YouTube Suspends Senator Ron Johnson for a Week Over COVID Misinformation

Republican Senator Ron Johnson's YouTube channel was suspended after a video was posted of the lawmaker claiming coronavirus vaccines are unsafe.

The Wisconsin senator will only face a one-week suspension beginning on Friday after the video, which violated YouTube's policy on COVID-19 misinformation, was uploaded.

"The updated figures today are 17,619," Johnson said in the video during a roundtable discussion. "That is 225 times the number of deaths in just a 10-month period versus an annual figure for the flu vaccine. These vaccine injuries are real."

The Republican was referring to numbers from the Vaccine Adverse Effects Reporting System (VAERS), which is a national self-reporting database for people to report vaccine reactions.

Yet the Center for Disease Control and Prevention (CDC) has warned that changes in the numbers "do not necessarily mean that a vaccine caused a health problem" because anyone can submit them and VAERS welcomes all reports.

"Once again, Big Tech is censoring the truth," Johnson said in a statement. "Why won't they let the vaccine injured tell their stories and medical experts give a second opinion? Why can't we discuss the harmful effects of mandates? Apparently, the Biden administration and federal health agencies must not be questioned. How many more lives will be needlessly destroyed?"

A second individual in the video also violated YouTube's policies by stating that the COVID-19 vaccines do not prevent death. The platform prohibits content about the virus that spreads misinformation contradictory to the guidance of health authorities or that pose a serious risk of egregious harm.

Committee Chairman Sen. Ron Johnson (R-WI)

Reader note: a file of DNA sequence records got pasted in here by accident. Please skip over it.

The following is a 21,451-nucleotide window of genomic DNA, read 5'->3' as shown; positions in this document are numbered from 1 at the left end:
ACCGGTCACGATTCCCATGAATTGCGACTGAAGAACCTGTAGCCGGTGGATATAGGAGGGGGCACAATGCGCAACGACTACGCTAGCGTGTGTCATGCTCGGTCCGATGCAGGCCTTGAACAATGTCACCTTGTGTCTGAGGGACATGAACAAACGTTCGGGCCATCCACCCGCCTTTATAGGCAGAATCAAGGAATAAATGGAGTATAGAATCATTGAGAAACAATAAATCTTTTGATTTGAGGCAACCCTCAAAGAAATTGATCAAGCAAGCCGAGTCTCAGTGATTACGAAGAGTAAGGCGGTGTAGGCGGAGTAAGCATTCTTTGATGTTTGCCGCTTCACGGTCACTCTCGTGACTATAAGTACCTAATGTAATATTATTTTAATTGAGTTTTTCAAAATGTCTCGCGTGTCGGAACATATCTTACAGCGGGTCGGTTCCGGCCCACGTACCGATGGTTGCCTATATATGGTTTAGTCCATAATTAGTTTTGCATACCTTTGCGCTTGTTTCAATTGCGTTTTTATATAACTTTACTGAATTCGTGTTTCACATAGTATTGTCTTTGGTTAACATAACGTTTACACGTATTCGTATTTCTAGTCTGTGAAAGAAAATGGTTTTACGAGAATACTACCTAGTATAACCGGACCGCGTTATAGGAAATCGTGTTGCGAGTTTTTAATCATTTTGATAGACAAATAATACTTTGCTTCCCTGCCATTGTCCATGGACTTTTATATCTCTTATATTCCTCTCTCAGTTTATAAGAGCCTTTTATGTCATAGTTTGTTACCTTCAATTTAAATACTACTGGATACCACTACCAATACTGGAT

Republican Senator Ron Johnson's YouTube channel was suspended after a video of the lawmaker claiming coronavirus vaccines are unsafe was posted. Pictured: Johnson questions Peter Neffenger, administrator of the Transportation Security Administration, during Neffenger's testimony before the Senate Homeland Security and Governmental Affairs Committee in 2016, in Washington, D.C. Win McNamee/Getty Images

A spokesperson for YouTube told The Hill that a video of the roundtable was removed from its platform but it allowed a shorter version to stay online.

"We craft our policies to reduce the risk of real-world harm, updating them as official guidance evolves, and we consider the context of a video to make exceptions that balance open discussion of people's experiences with preventing the spread of harmful misinformation," the spokesperson said in a statement.

If Johnson's account violates YouTube's policy again within 90 days, it will be suspended for two weeks. A third violation also in that time will result in the channel being permanently suspended under the company's three-strike policy.

The senator's channel was also temporarily suspended in June for violating YouTube's misinformation policy. Then, his channel lost uploading privileges after a video of alternative therapies to treat the virus was posted. Johnson called the platform's policy application "censorship" at the time.

Fellow Republican Senator Rand Paul, who represents Kentucky, also had his account suspended in August for falsely claiming masks do not effectively prevent the spread of COVID-19.

Newsweek reached out to Johnson for comment.